Manuel Kauers

From Wikipedia, the free encyclopedia
Jump to: navigation, search
Manuel Kauers
Born 1979
Lahnstein, Germany
Residence Austria
Citizenship German
Fields Mathematics, Computer Science
Institutions Research Institute for Symbolic Computation
Doctoral advisor Peter Paule
Notable awards Start-Preis (2009)

Manuel Kauers (born February 20, 1979 in Lahnstein, Germany) is a German mathematician and computer scientist. He is working on computer algebra and its applications to discrete mathematics. He is currently affiliated at the Research Institute for Symbolic Computation (RISC) of the Johannes Kepler University (JKU) in Linz, Austria.

Kauers studied computer science at the University of Karlsruhe in Germany from 1998 to 2002 and then moved to RISC, where he completed his PhD in symbolic computation in 2005 under the supervision of Peter Paule. He earned his habilitation in mathematics from JKU in 2008.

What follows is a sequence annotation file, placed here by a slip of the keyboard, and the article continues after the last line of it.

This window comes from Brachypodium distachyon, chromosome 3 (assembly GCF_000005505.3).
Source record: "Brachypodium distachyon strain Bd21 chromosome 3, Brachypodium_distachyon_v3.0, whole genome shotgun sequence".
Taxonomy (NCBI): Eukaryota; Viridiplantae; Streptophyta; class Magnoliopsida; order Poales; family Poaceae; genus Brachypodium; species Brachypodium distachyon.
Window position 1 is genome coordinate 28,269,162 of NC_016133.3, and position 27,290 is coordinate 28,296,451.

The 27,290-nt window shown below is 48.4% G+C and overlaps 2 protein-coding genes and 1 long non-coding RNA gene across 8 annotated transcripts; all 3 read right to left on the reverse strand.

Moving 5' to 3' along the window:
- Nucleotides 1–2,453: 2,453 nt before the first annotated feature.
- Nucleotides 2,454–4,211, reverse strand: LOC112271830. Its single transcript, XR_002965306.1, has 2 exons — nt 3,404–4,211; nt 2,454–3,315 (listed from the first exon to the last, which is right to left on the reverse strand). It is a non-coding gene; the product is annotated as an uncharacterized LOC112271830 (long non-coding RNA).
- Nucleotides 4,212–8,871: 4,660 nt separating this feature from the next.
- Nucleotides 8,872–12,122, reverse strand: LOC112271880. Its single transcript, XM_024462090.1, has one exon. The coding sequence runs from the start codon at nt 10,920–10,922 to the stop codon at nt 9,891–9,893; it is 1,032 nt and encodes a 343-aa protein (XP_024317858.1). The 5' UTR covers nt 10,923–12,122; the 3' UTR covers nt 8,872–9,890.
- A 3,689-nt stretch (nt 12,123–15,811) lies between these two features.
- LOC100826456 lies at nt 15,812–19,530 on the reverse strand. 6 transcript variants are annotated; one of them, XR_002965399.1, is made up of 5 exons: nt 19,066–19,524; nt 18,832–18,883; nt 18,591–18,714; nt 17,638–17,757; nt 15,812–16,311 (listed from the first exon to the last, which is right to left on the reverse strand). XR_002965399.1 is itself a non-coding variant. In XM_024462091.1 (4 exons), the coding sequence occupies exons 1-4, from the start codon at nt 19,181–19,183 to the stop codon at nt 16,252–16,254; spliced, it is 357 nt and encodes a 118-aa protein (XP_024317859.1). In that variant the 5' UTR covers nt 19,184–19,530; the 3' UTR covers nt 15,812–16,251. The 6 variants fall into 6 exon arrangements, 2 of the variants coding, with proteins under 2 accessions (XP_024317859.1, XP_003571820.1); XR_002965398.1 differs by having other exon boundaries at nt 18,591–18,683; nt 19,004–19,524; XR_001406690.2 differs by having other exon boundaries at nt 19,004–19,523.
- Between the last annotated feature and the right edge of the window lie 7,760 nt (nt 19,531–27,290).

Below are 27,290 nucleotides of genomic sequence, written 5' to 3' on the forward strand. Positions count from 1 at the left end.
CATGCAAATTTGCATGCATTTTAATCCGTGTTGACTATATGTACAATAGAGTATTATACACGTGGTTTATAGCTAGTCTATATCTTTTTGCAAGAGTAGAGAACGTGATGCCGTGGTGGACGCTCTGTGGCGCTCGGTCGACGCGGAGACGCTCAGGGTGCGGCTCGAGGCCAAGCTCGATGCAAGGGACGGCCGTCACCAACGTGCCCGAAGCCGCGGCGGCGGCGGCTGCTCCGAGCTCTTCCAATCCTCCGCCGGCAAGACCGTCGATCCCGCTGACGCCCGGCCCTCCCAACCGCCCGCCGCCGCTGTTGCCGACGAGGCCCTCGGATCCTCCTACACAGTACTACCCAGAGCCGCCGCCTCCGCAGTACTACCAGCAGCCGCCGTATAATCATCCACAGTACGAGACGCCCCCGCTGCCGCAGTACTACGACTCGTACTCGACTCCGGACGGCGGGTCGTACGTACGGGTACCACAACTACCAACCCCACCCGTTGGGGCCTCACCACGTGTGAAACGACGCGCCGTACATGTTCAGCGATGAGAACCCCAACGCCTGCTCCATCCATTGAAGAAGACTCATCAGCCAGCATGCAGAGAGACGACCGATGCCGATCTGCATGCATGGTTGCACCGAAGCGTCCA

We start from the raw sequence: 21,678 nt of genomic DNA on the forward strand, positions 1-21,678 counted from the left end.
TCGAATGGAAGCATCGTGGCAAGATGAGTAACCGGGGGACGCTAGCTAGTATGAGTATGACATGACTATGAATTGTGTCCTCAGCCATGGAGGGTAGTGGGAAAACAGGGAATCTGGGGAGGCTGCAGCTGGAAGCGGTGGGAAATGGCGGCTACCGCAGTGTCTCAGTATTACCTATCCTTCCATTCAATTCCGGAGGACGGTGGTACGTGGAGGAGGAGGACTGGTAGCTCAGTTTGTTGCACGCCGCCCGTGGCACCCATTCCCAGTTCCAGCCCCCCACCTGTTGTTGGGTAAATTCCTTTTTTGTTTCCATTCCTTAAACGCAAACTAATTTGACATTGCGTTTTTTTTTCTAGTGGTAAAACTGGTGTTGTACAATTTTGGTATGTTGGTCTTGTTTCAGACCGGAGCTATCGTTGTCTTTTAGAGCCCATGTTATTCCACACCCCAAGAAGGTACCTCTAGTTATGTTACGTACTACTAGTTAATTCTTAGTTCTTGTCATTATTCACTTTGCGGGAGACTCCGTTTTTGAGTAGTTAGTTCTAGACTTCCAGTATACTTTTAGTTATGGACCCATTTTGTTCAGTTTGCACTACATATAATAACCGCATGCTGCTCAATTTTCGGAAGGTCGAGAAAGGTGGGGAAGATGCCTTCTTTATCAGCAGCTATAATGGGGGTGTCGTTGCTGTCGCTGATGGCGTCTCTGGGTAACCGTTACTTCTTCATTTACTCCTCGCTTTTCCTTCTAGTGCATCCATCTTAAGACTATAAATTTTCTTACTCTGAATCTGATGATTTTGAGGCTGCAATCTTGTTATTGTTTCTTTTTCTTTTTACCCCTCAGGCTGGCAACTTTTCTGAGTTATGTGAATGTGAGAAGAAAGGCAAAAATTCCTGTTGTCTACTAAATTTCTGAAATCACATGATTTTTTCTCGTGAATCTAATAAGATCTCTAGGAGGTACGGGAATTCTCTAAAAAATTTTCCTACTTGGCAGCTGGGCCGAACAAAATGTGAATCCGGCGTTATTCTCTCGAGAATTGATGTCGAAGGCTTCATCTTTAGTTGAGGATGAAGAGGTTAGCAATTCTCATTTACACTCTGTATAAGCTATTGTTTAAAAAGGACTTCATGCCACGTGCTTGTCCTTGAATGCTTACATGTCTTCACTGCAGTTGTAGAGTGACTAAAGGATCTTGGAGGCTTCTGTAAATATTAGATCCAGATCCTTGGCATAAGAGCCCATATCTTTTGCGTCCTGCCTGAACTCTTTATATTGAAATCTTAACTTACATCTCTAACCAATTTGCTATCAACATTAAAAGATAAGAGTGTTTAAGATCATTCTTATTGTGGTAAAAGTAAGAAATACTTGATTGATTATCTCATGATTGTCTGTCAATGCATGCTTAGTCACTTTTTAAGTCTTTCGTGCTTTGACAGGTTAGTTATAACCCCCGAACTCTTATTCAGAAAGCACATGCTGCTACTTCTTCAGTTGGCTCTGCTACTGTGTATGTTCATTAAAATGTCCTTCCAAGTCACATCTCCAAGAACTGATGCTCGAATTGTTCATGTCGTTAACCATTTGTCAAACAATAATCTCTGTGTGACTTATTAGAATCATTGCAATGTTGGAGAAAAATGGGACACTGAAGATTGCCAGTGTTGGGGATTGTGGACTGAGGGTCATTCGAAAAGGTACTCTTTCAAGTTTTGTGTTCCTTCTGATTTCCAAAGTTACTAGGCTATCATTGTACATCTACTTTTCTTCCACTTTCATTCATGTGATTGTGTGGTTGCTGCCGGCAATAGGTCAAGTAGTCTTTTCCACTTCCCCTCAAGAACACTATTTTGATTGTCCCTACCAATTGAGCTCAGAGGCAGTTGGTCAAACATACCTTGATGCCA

Together with Doron Zeilberger and Christoph Koutschan, Kauers proved two famous open conjectures in combinatorics using large scale computer algebra calculations. Both proofs appeared in the Proceedings of the National Academy of Sciences. The first concerned a conjecture formulated by Ira Gessel on the number of certain lattice walks restricted to the quarter plane. This result was later generalized by Alin Bostan and Kauers when they showed, also using computer algebra, that the generating function for these walks is algebraic. The second conjecture proven by Kauers, Koutschan and Zeilberger was the so-called q-TSPP conjecture, a product formula for the orbit generating function of totally symmetric plane partitions, which was formulated by George Andrews and David Robbins in the early 1980s.

In 2009, Kauers received the Start-Preis, which is considered the most prestigious award for young scientists in Austria.

References[edit]